Alaskan author, 1995 Western alumna and Pulitzer Prize finalist Eowyn Ivey will visit campus March 6 as part of Whatcom READS 2020.
Ivey’s latest novel, “To the Bright Edge of the World,” is this year's Whatcom READS book. The book is set in the first decades after the United States purchased the Alaska Territory, and features rich descriptions of the Alaskan wild, as well as a story of adventure, love and survival steeped in the living mythos of the Alaskan Indigenous peoples.
Ivey was a newspaper reporter at the Frontiersman in Wasilla, Alaska and also worked as a bookseller for nearly a decade. Her first novel “The Snow Child” was a New York Times bestseller and a finalist for the Pulitzer Prize.
Whatcom READS is a county-wide program that encourages everyone to read and discuss the same book. The program is put on by all the libraries in Whatcom County, both public and academic, as well as Village Books. There are events based on the book throughout the year, including the free and open to the public events with the author in March.
“To have an entire community read my book, to coordinate events and celebrations around it — I can’t think of any greater honor for a novelist,” Ivey said.
Community members can recommend books based on criteria including that the author must be available to come speak and lead events, they must be an engaging speaker, and either the book or the author must have some kind of local tie to Whatcom County.
“We take seriously the job of recommending a title for the entire community to read,” said Ann McAllen of the Whatcom County Library System. “Eowyn Ivey and her novel were a perfect fit on many levels. We especially liked her ties to Western, and the book has so many doorways, meaning we believe everyone who reads it will find something that connects with them.”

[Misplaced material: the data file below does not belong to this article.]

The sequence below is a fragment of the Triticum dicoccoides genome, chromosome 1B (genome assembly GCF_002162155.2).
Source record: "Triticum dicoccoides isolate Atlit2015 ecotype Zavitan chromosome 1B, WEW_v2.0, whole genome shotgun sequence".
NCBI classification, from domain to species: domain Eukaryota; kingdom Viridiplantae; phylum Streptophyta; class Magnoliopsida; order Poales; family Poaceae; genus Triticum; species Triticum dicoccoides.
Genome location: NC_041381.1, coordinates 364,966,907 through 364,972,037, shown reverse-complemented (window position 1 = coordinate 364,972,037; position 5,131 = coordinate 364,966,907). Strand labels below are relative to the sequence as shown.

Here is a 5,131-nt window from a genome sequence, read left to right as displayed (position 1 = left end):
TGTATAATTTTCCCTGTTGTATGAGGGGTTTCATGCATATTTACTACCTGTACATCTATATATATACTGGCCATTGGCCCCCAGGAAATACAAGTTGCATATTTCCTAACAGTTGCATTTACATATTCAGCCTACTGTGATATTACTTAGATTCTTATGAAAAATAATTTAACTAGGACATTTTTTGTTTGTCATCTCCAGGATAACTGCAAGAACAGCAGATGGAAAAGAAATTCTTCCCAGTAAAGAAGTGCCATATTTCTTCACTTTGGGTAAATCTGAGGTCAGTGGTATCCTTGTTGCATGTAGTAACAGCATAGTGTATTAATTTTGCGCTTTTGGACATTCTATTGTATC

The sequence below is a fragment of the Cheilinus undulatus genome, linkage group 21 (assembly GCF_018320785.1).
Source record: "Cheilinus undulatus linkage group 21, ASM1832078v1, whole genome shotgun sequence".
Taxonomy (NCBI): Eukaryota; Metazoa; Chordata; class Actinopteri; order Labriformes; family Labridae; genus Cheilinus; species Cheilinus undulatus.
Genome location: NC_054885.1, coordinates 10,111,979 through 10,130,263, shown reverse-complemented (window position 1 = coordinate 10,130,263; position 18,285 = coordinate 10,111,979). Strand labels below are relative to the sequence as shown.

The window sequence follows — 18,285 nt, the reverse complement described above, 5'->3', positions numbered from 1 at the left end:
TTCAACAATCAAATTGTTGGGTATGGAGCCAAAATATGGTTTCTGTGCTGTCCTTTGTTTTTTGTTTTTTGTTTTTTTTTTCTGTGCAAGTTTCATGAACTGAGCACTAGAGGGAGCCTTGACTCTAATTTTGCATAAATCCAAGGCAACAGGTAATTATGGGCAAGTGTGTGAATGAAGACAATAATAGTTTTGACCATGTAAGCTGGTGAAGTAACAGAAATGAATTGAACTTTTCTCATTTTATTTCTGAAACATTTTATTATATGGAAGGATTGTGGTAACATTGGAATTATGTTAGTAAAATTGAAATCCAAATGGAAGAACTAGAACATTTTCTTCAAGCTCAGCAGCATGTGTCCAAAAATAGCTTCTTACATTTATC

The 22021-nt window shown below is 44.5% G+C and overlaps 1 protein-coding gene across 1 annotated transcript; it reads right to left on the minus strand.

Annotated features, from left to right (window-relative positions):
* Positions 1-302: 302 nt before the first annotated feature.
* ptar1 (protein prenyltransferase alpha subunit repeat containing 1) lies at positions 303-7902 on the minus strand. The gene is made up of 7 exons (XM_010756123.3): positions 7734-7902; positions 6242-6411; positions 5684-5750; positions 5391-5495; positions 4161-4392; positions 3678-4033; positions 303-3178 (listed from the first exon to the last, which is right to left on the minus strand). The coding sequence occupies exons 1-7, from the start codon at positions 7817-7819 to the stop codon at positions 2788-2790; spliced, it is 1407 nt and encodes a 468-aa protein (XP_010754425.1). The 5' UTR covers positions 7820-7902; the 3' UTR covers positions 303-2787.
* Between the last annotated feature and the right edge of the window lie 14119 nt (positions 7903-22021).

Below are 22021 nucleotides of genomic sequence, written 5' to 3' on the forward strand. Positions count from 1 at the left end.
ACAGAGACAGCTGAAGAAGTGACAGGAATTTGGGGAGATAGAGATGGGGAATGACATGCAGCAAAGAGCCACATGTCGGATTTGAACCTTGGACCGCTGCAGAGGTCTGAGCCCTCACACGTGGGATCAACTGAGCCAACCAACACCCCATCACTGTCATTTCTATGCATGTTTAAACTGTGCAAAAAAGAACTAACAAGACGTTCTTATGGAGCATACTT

Ivey graduated from the journalism program at Western in 1995, with a minor in English, and was also a participant in the Honors Program.
“Going through the journalism program at Western instilled some very important lessons lessons in me as a writer — to be open and engage with editing, to set aside my ego and defensiveness for the sake of work, to meet deadlines and write under pressure,” Ivey said.
“But I also got my minor in English, and continued to fall in love with literature during my college years. It was at Western where I was first introduced to writers such as the American novelist Louise Erdrich, the English poet William Blake, and countless other writers whose work continues to inspire me,” she said.
Back on Campus
Ivey will make public appearances throughout Whatcom County March 5-7, discussing the book and the craft of writing at the Ferndale Library, Mount Baker Theatre, Wilson Library Reading Room, Whatcom Community College, and the Jansen Art Center. During her March 6 appearance at Western, she will visit the Honors Program, and then host a public discussion on writing.
She will first meet with the Honors seminar class, Magical Realism, which is taught by Lori Martindale.
“They are reading Ivey’s book right now,” said Scott Linneman, the director of the Honors Program and a Western professor of Geology. Honors will then host a lunch for her and 20 Honors-program students.
“I think it is important for students to meet Eowyn, because it will help them visualize what they can do,” Linneman said. “There are a lot of writers in the Honors Program, and they will get to see someone who is actually making a career doing it — it is very inspirational.”
Afterwards, Ivey will speak from 2-3:30 p.m. in the Wilson Library Reading Room for a public presentation on the craft of writing, and the campus community is invited to attend.
“I’m excited to be coming there in person, to talk with readers about the book and my writing process,” Ivey said. “There are so many ways to go about it, so many different motivations that draw people to writing.”
To view a full list of events from Ivey’s visit, as well as for more information, go to https://www.whatcomreads.org.